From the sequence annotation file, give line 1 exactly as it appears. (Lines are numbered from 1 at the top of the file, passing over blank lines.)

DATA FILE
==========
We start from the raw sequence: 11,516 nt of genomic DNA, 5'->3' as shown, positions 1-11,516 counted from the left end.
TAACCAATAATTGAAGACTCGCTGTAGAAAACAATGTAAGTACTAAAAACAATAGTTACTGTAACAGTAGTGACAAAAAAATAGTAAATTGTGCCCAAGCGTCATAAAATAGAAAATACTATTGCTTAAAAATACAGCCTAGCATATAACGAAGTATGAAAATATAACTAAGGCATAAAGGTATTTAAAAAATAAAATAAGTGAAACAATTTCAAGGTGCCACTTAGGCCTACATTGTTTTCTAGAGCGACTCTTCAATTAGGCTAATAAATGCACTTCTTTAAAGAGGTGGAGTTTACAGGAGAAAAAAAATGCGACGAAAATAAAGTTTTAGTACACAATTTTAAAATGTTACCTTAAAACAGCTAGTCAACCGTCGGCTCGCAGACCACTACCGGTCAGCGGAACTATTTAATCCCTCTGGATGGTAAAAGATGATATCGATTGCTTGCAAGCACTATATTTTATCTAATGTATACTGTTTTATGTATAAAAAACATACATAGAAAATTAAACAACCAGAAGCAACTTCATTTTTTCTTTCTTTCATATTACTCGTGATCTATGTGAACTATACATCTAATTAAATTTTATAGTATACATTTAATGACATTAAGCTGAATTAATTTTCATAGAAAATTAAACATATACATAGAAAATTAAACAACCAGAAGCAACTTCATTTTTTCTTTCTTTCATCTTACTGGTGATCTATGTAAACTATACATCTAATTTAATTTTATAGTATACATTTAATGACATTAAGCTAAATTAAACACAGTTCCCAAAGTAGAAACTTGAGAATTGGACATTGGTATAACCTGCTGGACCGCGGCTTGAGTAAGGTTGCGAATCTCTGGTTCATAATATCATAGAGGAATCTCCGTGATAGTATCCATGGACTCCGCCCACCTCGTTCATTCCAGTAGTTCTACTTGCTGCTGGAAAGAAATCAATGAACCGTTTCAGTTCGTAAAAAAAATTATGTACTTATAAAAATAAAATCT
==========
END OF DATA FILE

We start from the raw sequence: 11,516 nt of genomic DNA, 5'->3' as shown, positions 1-11,516 counted from the left end.